NEW: NATO mission says Afghan government in control
Taliban launched pre-dawn raid, captured city center
Kunduz briefly fell to the Taliban in September 2015
Afghan forces have regained control of the center of the strategically important northern city of Kunduz from Taliban fighters, Afghan police said Tuesday.
Mahfoz Akhbari, spokesman for the chief of Kunduz police, said battles continued in and around the city where Taliban fighters were using civilian homes to launch attacks.
Forty Taliban fighters have been killed, he added.
On Monday, the Taliban launched a pre-dawn raid on the city, which it had briefly captured in September 2015.
Fatima Aziz, a member of Afghan parliament from Kunduz, described the security situation as “very bad” on Tuesday morning.
“They [Taliban] are coming into people’s houses all of the night – they want a place to stay under the house. The Taliban is taking food from families,” Aziz told CNN.
Faisal Noori, a local television reporter based in Kunduz, told CNN Tuesday evening that gunfire could still be heard “everywhere in the city.”
“All the shops are closed down. People do not have enough food to eat and water to drink. Even the electricity is cut,” said Noori.
Sediq Sediqi, spokesman for the Ministry of Interior, said Tuesday that more than 100 special forces had been deployed to clear Kunduz of Taliban militants in an operation that was still ongoing.
The attack on Kunduz comes as President Ashraf Ghani is in Brussels for an important aid meeting where he will attempt to secure funding from the international community and defend his track record on reform.
On Monday it was unclear which parts of the city the Taliban had seized.
Shukria Paiman Ahmadi, a member of parliament who represents the area told CNN, “The Taliban have overrun important parts of Kunduz city and taken control of the city center.” She was in the capital, Kabul, but had spoken to people in the city, she said.
A tweet from the US-led NATO mission Monday said there was “increased Taliban activity” in Kunduz. On Tuesday, it said the government was in control.
Earlier Monday, both Afghan and US officials had downplayed the threat.
“This time, the Taliban won’t be able to capture any part of Kunduz,” said Mahfoz Akbari, spokesman for the police in Kunduz, told CNN by phone.
US Brigadier General Charles Cleveland characterized the current clashes in Kunduz as “ongoing sporadic fighting.”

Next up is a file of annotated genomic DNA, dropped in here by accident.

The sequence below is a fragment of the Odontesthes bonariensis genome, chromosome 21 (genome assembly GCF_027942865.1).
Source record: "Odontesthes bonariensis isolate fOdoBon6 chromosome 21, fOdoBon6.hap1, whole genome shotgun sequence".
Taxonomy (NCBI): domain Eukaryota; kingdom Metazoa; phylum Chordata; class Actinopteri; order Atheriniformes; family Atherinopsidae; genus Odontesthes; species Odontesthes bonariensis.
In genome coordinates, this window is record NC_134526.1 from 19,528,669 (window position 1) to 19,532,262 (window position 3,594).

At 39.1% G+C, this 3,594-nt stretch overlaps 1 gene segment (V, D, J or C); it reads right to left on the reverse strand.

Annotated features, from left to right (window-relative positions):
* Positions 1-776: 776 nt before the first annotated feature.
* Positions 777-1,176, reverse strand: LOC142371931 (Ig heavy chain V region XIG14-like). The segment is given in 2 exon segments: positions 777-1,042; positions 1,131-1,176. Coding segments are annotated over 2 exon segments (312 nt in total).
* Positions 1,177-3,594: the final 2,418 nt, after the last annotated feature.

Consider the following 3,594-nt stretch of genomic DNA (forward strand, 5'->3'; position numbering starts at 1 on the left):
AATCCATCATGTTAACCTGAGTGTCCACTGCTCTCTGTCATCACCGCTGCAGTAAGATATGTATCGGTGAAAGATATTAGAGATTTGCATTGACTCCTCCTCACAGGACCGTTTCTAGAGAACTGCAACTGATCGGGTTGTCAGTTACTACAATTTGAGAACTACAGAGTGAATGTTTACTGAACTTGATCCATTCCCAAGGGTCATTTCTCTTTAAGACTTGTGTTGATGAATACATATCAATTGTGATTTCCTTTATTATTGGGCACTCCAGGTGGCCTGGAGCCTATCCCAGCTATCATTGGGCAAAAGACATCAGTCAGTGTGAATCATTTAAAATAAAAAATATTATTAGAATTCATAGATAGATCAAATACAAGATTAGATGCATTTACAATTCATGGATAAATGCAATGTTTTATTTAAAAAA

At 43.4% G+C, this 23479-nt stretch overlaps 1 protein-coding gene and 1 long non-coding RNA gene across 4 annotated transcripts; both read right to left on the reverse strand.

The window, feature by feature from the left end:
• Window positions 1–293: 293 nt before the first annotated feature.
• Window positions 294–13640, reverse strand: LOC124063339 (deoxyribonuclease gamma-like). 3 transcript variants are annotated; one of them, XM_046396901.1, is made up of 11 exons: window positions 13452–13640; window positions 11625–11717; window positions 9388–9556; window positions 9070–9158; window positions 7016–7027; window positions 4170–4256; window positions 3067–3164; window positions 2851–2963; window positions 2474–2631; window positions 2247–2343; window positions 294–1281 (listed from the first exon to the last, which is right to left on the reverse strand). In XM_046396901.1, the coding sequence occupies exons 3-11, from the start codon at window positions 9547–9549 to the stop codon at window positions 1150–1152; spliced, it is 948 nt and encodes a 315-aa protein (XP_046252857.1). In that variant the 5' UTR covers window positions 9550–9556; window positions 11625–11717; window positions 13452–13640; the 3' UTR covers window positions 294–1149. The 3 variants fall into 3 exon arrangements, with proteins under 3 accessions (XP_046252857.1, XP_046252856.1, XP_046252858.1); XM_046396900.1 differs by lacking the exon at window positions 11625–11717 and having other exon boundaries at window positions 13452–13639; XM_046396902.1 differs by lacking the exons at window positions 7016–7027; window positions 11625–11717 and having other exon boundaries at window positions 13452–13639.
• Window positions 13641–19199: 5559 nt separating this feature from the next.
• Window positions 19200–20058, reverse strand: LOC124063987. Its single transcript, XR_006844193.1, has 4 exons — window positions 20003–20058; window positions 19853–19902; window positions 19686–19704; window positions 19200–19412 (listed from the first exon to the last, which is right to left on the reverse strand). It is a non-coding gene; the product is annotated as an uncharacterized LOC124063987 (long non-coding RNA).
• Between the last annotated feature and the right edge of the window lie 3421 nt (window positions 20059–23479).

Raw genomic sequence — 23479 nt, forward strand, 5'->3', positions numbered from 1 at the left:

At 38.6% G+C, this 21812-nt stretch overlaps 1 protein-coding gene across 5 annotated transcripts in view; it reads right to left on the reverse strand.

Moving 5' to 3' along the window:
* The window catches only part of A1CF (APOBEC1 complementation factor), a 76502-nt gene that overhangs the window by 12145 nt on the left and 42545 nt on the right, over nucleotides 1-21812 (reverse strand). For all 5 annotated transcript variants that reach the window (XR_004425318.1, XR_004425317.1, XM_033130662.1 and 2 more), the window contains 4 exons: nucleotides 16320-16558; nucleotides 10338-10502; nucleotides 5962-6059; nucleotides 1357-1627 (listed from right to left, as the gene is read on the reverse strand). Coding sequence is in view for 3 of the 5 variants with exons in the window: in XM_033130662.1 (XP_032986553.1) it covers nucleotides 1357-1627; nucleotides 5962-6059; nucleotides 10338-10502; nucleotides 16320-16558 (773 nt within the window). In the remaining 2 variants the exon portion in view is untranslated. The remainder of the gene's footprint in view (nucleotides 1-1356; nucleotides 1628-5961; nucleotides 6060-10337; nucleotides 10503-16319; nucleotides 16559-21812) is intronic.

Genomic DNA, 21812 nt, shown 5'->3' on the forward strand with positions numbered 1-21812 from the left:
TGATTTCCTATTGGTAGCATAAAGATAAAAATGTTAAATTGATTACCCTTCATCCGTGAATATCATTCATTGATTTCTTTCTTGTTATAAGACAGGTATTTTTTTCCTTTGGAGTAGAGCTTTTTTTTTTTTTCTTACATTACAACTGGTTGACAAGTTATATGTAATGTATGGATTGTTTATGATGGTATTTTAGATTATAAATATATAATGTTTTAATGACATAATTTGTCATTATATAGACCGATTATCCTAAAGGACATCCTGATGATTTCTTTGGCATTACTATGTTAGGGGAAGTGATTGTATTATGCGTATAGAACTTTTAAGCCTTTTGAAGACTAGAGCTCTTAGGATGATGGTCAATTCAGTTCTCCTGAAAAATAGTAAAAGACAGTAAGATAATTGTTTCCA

“We are not observing evidence via our internal means to support the reports that Kunduz is under significant attack,” he wrote in an email to CNN.
Memories of 2015 attack
A Taliban spokesman and Afghan government officials gave similar descriptions of how militants launched a pre-dawn attack on the city from four different directions.
“Our Mujahideen are advancing rapidly inside Kunduz,” Taliban spokesman Zabiullah Mujahid claimed in a statement to CNN.
An aid worker said that memories of Taliban attack in 2015 had spurred huge numbers of people to flee.
“A lot of people who fled Kunduz last year at this time when the Taliban had taken over the city returned to Kunduz. So the number of people trying to flee again today was huge,” Ehsanullah Sadiqi told CNN Monday, speaking by phone from Kunduz.
Longest foreign conflict in US history
The US is approaching the 15th anniversary of its war against the Taliban in Afghanistan. It is the longest foreign conflict in US history.
The US military is reducing its footprint on the ground to roughly 8,500 troops from peaks of more than 100,000 servicemen and women just a few years ago.
But US forces have carried out more than 700 airstrikes in the first eight months of 2016 in large part to support Afghan troops on the ground.
Despite this air support, the Western-backed Afghan military is suffering some of its worst casualties yet.
“We believe that there has been a 20% increase in ANDSF [Afghan National Defense and Security Forces] casualties, so far this year compared to this time in 2015,” wrote Colonel Michael Lawhorn, Director of Public Affairs for US Forces Afghanistan, in an email to CNN.